Building a sales team is one of the most challenging things you will ever do because people are difficult. Period. They look great on paper; they make a killer impression during interviews; yet six months later, they fail. And it’s not all their fault. As CEO, you are responsible for choosing the right salespeople and giving them the tools to succeed.
Here in Building a Sales Team Part I, I’d like to up your odds of hiring the right team. For this article, I’m presuming that you have a small sales team (say 25 members or less) or none at all. Sellers are not programmers, marketers or accountants – the way you hire salespeople will be different, and it begins with a few good questions.
How Do You Sell Your Product?
Before you hire any salespeople, there is a lot of work you need to do. First, discover what it’s like to sell your own product. When you get on the phone, what does it take to convert a prospect into a buyer? What objections will prospects raise? How do you overcome them? How long is the sales cycle?
Based on this experience, map out sales guidelines. Should sellers call or email prospects? What is the cadence of communication? What are the most important points about your business they need to get across? When you eventually train salespeople (Part II), they will need documented, specific guidelines on how to sell your product. Type ‘em out now.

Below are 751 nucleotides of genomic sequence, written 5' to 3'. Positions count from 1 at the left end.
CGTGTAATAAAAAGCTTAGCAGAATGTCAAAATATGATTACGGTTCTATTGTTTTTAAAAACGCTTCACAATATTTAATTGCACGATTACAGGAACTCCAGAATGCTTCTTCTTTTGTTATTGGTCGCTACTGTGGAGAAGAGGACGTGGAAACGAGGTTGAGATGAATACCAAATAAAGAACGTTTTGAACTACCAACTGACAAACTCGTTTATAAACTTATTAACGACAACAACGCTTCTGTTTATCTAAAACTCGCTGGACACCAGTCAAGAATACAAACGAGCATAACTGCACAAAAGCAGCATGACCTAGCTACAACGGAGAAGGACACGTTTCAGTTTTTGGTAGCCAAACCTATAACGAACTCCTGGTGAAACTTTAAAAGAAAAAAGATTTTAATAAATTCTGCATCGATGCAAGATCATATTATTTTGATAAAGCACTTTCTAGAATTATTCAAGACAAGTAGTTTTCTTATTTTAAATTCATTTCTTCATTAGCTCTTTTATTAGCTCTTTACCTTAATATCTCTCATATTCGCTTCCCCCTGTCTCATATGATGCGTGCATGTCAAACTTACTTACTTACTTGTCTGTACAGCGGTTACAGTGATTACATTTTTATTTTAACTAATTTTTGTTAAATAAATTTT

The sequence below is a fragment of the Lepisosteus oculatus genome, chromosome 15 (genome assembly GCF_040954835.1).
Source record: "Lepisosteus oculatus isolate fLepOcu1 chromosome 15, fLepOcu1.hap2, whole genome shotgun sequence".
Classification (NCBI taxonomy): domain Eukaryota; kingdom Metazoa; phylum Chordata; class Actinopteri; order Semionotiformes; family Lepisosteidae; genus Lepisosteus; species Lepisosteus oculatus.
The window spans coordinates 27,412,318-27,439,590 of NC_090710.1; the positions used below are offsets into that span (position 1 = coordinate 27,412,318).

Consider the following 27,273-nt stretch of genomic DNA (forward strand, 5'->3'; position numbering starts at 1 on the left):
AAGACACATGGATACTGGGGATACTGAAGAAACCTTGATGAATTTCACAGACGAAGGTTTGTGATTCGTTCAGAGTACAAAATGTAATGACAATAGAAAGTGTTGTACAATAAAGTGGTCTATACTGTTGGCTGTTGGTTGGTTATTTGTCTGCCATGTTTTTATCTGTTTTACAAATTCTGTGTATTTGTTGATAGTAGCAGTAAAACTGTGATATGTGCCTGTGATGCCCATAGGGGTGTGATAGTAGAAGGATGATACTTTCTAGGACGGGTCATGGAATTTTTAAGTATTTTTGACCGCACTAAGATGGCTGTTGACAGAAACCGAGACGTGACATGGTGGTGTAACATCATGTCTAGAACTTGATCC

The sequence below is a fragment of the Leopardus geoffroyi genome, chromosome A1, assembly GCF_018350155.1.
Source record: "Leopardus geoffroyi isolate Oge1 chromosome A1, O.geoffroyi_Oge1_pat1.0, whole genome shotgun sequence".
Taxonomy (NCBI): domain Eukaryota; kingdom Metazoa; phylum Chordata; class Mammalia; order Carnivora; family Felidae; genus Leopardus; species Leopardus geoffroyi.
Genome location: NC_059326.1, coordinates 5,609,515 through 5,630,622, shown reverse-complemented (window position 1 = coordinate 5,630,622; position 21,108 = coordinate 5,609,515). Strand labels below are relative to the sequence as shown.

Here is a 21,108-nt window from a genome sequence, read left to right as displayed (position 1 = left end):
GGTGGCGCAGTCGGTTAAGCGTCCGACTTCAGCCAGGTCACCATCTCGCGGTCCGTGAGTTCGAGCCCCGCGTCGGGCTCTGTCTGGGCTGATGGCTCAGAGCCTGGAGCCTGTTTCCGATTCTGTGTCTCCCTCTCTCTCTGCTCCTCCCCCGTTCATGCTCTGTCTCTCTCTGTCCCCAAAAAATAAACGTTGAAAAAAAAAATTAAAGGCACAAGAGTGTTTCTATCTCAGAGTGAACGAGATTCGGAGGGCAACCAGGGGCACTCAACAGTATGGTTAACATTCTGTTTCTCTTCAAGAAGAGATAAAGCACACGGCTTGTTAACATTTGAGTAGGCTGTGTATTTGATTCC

Who Can Sell It?
Based on your experience selling the product and your knowledge of the market, you need to determine who should sell it. Complicated products with a high price point and long sales cycle generally call for experienced salespeople. For example, if your company makes expensive medical devices, you probably need sellers with a minimum three years of experience and healthcare expertise. Would you buy $50,000 devices from a 22 year old who involuntarily says “like” and “um” between every sentence?
On the other hand, if you run a tech startup that makes consumer products with a low price point and short sales cycle, you can hire fresh graduates or sellers with one to two years of experience. They’ll most likely mess up a few times, and they might cost you a client or two. In the long run though, the cost of losing a few clients is better than the upfront costs of a larger salary with slower returns, which could kill your business before it even gets off the ground.
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